Cartoon by Niels Bo Bojesen (1958) published on Monday 27 January in the Danish daily newspaper Jyllands-Posten
The Chinese embassy in Denmark issued and published on its web site a communiqué in which it urges the newspaper Jyllands-Posten and the author of the cartoon, the cartoonist Niels Bo Bojesen to publicly apologise.
“The recent outbreak of new coronaviruses in Wuhan has claimed 81 precious lives in China. While the Chinese government and people are doing everything possible to combat this rare public health emergency, and the international community has shown us great sympathy and support, Jyllands-posten published a “satirical cartoon” by Niels Bo Bojesen that is an insult to China and hurts the feelings of the Chinese people.
Without any sympathy and empathy, it has crossed the bottom line of civilised society and the ethical limit of freedom of expression and offends human conscience. We express our strong indignation and demand that Jyllands-posten and Niels Bo Bojesen reproach themselves (?) for their mistake and publicly apologise to the Chinese people”.
To give you an idea of how upsetting the cartoon was, here are some examples this opinion piece by Zhang Zhouxiang in China Daily entitled: By insulting five-star flag, Danish cartoonist insults himself.
The newspaper responds that it was not their intention to offend the Chinese people, in a note published on 27 January they point out that the cartoon describes the problem of the evolution of this disease which is currently spreading from China to other countries around the world.
Through a cartoon and the inherent spatial limitation, the Chinese flag has been used to tell this story, in the same way that flags of other countries, such as Denmark and the United States, are often used in more or less caricatured contexts. Jyllands-Posten celebrates the principle of freedom of expression and leaves room for divergent opinions. This can sometimes cause some people to feel offended, and while we might empathise with this, it does not form the basis for our edition of the newspaper. However, we would like to reiterate that this cartoon was in no way intended to be offensive.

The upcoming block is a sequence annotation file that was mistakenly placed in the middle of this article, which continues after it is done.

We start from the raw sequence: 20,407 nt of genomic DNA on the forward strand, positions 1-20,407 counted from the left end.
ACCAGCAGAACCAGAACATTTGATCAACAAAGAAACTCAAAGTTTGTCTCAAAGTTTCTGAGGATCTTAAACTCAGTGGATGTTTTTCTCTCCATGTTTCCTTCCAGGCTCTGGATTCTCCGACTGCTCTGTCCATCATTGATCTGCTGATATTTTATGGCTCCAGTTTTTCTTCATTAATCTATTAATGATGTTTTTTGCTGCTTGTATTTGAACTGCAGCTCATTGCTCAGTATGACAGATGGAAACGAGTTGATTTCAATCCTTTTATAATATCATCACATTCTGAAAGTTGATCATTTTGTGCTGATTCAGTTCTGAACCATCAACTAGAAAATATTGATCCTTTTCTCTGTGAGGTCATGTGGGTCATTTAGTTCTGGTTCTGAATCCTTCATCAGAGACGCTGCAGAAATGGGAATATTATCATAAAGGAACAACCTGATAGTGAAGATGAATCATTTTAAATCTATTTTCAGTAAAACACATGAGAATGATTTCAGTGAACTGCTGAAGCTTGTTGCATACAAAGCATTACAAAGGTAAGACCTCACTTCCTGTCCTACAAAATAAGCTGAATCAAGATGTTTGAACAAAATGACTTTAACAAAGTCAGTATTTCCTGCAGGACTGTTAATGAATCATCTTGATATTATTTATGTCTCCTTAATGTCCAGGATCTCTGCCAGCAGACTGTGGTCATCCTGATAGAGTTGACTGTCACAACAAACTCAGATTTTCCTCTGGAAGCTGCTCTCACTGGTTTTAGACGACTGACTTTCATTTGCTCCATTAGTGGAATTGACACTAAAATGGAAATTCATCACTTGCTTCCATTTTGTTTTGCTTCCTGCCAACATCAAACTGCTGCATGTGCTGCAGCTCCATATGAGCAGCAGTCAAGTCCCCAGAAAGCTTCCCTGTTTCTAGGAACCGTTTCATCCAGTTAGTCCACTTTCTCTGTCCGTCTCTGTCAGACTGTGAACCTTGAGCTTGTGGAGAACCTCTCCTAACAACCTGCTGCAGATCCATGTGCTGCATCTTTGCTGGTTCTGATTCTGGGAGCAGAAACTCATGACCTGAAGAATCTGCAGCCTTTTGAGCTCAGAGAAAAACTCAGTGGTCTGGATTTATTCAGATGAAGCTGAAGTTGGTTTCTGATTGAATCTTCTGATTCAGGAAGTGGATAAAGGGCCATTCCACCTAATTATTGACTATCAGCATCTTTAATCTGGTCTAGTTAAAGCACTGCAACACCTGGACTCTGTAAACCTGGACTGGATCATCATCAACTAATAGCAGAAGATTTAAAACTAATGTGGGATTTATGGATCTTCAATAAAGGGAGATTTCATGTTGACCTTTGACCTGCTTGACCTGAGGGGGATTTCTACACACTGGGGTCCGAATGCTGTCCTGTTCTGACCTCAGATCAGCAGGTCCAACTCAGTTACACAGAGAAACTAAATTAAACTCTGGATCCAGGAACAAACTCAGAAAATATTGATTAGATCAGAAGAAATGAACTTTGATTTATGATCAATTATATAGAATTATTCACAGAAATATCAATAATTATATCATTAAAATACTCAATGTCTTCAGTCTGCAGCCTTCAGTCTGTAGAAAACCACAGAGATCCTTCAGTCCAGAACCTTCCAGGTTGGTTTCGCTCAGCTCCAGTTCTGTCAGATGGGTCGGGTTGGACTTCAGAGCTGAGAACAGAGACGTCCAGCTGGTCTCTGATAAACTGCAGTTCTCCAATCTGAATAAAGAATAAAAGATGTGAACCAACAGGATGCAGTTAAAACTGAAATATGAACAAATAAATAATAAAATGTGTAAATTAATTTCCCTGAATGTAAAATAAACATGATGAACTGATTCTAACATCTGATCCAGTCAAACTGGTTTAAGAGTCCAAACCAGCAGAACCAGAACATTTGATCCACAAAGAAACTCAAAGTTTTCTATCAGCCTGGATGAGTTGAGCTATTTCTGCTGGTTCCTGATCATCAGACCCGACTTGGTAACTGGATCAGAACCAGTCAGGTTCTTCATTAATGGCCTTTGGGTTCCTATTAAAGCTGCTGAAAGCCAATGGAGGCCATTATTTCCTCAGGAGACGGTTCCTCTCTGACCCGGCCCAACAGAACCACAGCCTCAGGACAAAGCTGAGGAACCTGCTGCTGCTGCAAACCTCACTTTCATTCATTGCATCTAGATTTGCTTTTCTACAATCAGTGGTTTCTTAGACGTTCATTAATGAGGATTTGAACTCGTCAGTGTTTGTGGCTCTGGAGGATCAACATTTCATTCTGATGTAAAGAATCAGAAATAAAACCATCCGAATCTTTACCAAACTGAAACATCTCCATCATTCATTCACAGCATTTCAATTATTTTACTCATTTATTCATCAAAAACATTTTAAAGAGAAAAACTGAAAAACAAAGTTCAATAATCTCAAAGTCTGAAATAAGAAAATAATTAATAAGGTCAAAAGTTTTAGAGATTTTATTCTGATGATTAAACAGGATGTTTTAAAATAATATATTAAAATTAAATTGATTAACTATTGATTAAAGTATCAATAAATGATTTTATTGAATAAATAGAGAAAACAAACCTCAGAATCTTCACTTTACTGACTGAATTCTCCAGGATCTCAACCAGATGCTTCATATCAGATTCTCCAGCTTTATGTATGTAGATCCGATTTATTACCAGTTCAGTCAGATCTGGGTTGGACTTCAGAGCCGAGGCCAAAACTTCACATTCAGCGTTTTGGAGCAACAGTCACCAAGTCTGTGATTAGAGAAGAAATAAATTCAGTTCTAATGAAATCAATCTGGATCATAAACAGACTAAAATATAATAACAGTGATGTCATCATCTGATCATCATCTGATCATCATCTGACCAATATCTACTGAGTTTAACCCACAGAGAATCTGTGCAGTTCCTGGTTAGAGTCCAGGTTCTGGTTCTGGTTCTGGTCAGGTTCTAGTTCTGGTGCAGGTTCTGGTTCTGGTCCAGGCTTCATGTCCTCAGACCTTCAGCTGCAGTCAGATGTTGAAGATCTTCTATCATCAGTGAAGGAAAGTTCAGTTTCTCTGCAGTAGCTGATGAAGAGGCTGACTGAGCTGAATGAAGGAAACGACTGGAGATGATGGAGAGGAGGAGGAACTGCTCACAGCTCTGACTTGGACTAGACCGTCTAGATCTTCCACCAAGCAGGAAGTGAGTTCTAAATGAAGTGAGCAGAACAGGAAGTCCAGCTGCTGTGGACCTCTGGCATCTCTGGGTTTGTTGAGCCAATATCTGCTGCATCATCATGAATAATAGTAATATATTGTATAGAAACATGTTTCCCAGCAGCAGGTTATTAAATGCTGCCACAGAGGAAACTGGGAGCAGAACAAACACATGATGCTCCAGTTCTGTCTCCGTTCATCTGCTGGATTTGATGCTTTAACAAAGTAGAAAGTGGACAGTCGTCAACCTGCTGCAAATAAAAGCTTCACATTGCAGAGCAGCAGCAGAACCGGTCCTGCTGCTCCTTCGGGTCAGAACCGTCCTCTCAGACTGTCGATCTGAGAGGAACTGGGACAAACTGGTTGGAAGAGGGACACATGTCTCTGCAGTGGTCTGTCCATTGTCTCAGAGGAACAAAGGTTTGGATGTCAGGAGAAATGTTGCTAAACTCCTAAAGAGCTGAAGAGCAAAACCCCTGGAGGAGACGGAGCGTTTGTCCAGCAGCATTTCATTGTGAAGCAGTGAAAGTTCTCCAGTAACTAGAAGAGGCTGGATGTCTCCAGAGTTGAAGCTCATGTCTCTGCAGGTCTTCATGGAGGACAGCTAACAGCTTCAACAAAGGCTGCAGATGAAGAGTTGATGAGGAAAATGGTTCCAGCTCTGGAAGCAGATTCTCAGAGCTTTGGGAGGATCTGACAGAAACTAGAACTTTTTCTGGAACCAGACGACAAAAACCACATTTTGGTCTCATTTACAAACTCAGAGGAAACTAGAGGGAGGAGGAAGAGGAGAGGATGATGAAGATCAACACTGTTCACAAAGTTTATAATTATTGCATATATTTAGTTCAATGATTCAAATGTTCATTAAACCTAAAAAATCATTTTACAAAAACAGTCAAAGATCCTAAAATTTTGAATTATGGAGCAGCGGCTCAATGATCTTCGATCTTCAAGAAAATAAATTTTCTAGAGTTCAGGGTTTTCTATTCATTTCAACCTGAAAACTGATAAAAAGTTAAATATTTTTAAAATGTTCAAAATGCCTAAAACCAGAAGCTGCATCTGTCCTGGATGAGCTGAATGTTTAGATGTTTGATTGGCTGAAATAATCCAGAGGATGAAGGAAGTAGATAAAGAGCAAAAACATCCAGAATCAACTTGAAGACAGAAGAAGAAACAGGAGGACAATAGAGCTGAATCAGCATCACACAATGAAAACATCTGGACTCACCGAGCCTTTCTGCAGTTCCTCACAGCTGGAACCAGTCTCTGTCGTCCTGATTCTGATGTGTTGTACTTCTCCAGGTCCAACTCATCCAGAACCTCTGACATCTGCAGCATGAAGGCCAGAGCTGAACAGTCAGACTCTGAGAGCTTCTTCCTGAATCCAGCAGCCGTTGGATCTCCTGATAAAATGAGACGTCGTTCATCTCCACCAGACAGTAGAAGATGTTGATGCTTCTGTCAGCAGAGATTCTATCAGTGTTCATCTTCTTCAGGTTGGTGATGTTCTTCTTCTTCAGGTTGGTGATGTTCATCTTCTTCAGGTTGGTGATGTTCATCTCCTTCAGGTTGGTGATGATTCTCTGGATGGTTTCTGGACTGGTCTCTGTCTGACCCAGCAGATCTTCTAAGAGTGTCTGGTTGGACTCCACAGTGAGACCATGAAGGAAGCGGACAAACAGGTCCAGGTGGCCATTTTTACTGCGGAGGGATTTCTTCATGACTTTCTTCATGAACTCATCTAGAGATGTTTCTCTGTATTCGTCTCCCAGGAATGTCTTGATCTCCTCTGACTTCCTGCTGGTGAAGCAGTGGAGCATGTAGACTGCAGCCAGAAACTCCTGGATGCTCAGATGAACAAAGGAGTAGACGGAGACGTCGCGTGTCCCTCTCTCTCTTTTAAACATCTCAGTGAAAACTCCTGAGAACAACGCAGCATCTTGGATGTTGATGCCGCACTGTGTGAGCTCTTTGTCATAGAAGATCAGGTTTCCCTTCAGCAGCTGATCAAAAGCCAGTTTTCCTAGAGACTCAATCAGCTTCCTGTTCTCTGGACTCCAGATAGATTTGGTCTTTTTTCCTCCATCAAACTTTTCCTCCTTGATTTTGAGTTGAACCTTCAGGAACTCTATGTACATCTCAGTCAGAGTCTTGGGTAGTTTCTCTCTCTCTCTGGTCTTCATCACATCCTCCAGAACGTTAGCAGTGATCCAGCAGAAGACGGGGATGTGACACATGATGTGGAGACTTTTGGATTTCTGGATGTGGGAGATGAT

Later, Jacob Nybroe, editor-in-chief of the paper, according to a note from EFE said they ruled out an apology.
“We can’t apologise for something we don’t believe is wrong. We have no intention of making fun, nor do we think the cartoon does. As I understand it, they are two different forms of cultural understanding”.
Mette Frederiksen, Denmark’s prime minister, has defended “freedom of expression” in her country and assures that she will not apologise for the publication of the cartoon. So far, no one has apologised to her.
The conservative Danish daily is known and remembered for the publication, on 30 September 2005, of the infamous “Mohammed cartoons” . The publication of those cartoons drew a response from Islamic fundamentalist groups in a series of violent events in several countries attacks in different countries.
Hundreds of cartoons have been made about the coronavirus outbreak and more are to come. The flag as a graphic resource is in many of them, as Cartoon Movement reminds us.
Cartoonists respond to the coronavirus. Including some controversial cartoons at the end of the slideshow, where cartoonists parody the Chinese flag in various ways, an approach that some consider to be mocking China and victims of the virus. pic.twitter.com/CoafRR8N9H
— The Cartoon Movement (@cartoonmovement) January 28, 2020
The use of national symbols in graphic humour is another of the frequent excuses to try different kinds of stoning of cartoonists. In this case, a rather simplistic and easy, almost white cartoon has become the beginning of a diplomatic conflict.
Humour in trouble, collection of cases (III)
Cases of cartoonists who have had problems of some importance because of their cartoons or satirical illustrations. There are also some stories of other people who, without being cartoonists, have got into trouble for sharing them.